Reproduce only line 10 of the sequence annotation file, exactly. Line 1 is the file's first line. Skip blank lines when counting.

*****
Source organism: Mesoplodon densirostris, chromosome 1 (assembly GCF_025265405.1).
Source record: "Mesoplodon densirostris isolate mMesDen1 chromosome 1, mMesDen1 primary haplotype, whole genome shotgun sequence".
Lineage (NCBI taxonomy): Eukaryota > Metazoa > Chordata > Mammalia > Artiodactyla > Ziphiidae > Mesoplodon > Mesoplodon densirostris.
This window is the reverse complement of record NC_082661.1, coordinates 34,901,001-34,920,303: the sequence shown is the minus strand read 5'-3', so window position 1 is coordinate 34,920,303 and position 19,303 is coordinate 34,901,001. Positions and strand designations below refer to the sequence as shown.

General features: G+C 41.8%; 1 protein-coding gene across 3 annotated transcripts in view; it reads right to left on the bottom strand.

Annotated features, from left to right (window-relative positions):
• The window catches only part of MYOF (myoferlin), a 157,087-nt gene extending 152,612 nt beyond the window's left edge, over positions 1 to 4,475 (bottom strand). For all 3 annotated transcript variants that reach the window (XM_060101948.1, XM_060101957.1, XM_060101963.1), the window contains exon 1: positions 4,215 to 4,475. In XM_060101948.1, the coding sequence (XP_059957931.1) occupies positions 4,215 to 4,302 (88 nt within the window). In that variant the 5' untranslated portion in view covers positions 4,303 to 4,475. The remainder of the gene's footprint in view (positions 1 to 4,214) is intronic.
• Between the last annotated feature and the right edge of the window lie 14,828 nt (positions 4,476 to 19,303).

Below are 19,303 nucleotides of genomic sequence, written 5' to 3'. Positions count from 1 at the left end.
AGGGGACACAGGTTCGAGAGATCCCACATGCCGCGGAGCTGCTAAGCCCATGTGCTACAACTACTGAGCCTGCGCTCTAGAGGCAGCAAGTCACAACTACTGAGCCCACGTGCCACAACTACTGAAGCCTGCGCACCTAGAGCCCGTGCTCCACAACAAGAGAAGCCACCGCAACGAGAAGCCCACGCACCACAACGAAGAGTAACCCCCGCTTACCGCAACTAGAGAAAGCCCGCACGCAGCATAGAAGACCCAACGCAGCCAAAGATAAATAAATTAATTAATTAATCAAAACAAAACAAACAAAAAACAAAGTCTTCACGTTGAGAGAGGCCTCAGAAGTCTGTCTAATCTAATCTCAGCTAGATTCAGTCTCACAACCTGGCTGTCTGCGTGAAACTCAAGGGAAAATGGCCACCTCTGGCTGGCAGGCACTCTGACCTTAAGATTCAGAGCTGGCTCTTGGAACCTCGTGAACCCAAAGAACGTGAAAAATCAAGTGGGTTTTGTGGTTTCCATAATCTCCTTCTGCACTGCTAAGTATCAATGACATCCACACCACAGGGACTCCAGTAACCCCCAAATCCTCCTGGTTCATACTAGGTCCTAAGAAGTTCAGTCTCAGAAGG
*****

AGGGGACACAGGTTCGAGAGATCCCACATGCCGCGGAGCTGCTAAGCCCATGTGCTACAACTACTGAGCCTGCGCTCTAGAGGCAGCAAGTCACAACTACTGAGCCCACGTGCCACAACTACTGAAGCCTGCGCACCTAGAGCCCGTGCTCCACAACAAGAGAAGCCACCGCAACGAGAAGCCCACGCACCACAACGAAGAGTAACCCCCGCTTACCGCAACTAGAGAAAGCCCGCACGCAGCATAGAAGACCCAACGCAGCCAAAGATAAATAAATTAATTAATTAATCAAAACAAAACAAACAAAAAACAAAGTCTTCACGTTGAGAGAGGCCTCAGAAGTCTGTCTAATCTAATCTCAGCTAGATTCAGTCTCACAACCTGGCTGTCTGCGTGAAACTCAAGGGAAAATGGCCACCTCTGGCTGGCAGGCACTCTGACCTTAAGATTCAGAGCTGGCTCTTGGAACCTCGTGAACCCAAAGAACGTGAAAAATCAAGTGGGTTTTGTGGTTTCCATAATCTCCTTCTGCACTGCTAAGTATCAATGACATCCACACCACAGGGACTCCAGTAACCCCCAAATCCTCCTGGTTCATACTAGGTCCTAAGAAGTTCAGTCTCAGAAGG